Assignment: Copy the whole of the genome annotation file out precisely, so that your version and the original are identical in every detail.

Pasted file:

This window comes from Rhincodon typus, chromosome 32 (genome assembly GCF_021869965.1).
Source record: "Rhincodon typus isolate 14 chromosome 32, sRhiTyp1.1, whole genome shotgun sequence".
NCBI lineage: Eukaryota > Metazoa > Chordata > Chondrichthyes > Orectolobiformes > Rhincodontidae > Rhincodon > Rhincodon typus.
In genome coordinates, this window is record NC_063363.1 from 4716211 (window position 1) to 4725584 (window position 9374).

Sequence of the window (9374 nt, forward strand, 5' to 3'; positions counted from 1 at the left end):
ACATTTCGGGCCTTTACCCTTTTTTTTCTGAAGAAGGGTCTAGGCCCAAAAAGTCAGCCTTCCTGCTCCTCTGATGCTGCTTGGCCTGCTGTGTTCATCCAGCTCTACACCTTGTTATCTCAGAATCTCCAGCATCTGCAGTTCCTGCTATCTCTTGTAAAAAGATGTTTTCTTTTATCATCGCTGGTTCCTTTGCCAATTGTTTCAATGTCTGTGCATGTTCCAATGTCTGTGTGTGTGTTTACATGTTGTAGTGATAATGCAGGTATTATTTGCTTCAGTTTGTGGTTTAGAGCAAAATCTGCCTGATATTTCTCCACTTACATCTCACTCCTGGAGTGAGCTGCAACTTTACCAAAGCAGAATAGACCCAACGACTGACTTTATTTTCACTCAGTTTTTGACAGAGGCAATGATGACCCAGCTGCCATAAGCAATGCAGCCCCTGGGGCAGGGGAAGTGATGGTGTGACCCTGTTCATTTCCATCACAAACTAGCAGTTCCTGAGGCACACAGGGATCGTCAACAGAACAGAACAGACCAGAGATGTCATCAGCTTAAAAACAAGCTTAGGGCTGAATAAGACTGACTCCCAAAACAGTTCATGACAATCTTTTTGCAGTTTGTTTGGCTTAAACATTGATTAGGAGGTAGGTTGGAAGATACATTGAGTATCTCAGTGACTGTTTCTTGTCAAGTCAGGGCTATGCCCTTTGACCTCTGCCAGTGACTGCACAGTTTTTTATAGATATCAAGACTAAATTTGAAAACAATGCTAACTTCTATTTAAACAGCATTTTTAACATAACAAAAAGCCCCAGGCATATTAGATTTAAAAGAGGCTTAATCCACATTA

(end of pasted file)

This window comes from Rhincodon typus, chromosome 32 (genome assembly GCF_021869965.1).
Source record: "Rhincodon typus isolate 14 chromosome 32, sRhiTyp1.1, whole genome shotgun sequence".
NCBI lineage: Eukaryota > Metazoa > Chordata > Chondrichthyes > Orectolobiformes > Rhincodontidae > Rhincodon > Rhincodon typus.
In genome coordinates, this window is record NC_063363.1 from 4716211 (window position 1) to 4725584 (window position 9374).

Sequence of the window (9374 nt, forward strand, 5' to 3'; positions counted from 1 at the left end):
ACATTTCGGGCCTTTACCCTTTTTTTTCTGAAGAAGGGTCTAGGCCCAAAAAGTCAGCCTTCCTGCTCCTCTGATGCTGCTTGGCCTGCTGTGTTCATCCAGCTCTACACCTTGTTATCTCAGAATCTCCAGCATCTGCAGTTCCTGCTATCTCTTGTAAAAAGATGTTTTCTTTTATCATCGCTGGTTCCTTTGCCAATTGTTTCAATGTCTGTGCATGTTCCAATGTCTGTGTGTGTGTTTACATGTTGTAGTGATAATGCAGGTATTATTTGCTTCAGTTTGTGGTTTAGAGCAAAATCTGCCTGATATTTCTCCACTTACATCTCACTCCTGGAGTGAGCTGCAACTTTACCAAAGCAGAATAGACCCAACGACTGACTTTATTTTCACTCAGTTTTTGACAGAGGCAATGATGACCCAGCTGCCATAAGCAATGCAGCCCCTGGGGCAGGGGAAGTGATGGTGTGACCCTGTTCATTTCCATCACAAACTAGCAGTTCCTGAGGCACACAGGGATCGTCAACAGAACAGAACAGACCAGAGATGTCATCAGCTTAAAAACAAGCTTAGGGCTGAATAAGACTGACTCCCAAAACAGTTCATGACAATCTTTTTGCAGTTTGTTTGGCTTAAACATTGATTAGGAGGTAGGTTGGAAGATACATTGAGTATCTCAGTGACTGTTTCTTGTCAAGTCAGGGCTATGCCCTTTGACCTCTGCCAGTGACTGCACAGTTTTTTATAGATATCAAGACTAAATTTGAAAACAATGCTAACTTCTATTTAAACAGCATTTTTAACATAACAAAAAGCCCCAGGCATATTAGATTTAAAAGAGGCTTAATCCACATTA